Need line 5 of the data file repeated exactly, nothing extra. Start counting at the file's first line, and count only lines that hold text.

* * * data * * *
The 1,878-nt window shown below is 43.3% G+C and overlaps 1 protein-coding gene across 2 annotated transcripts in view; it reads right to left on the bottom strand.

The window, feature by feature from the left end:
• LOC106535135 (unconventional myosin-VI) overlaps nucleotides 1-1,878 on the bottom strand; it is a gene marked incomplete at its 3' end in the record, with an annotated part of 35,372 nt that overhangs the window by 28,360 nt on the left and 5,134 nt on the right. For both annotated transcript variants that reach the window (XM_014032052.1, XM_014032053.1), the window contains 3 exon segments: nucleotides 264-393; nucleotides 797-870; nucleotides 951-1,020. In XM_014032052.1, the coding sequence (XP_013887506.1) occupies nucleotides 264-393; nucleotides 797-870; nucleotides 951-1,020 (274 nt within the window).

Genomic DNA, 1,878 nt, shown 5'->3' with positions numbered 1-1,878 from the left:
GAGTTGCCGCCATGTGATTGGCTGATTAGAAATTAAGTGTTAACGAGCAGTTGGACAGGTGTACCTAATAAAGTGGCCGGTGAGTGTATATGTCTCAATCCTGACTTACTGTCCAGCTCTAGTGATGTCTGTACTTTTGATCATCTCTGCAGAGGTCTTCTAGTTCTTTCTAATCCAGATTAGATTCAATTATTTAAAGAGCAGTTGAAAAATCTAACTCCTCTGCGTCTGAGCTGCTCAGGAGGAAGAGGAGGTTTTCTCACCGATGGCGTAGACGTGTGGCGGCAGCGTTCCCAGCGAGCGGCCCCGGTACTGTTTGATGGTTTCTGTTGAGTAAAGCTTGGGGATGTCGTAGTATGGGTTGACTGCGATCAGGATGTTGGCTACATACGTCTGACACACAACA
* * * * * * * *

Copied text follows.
GAGTTGCCGCCATGTGATTGGCTGATTAGAAATTAAGTGTTAACGAGCAGTTGGACAGGTGTACCTAATAAAGTGGCCGGTGAGTGTATATGTCTCAATCCTGACTTACTGTCCAGCTCTAGTGATGTCTGTACTTTTGATCATCTCTGCAGAGGTCTTCTAGTTCTTTCTAATCCAGATTAGATTCAATTATTTAAAGAGCAGTTGAAAAATCTAACTCCTCTGCGTCTGAGCTGCTCAGGAGGAAGAGGAGGTTTTCTCACCGATGGCGTAGACGTGTGGCGGCAGCGTTCCCAGCGAGCGGCCCCGGTACTGTTTGATGGTTTCTGTTGAGTAAAGCTTGGGGATGTCGTAGTATGGGTTGACTGCGATCAGGATGTTGGCTACATACGTCTGACACACAACA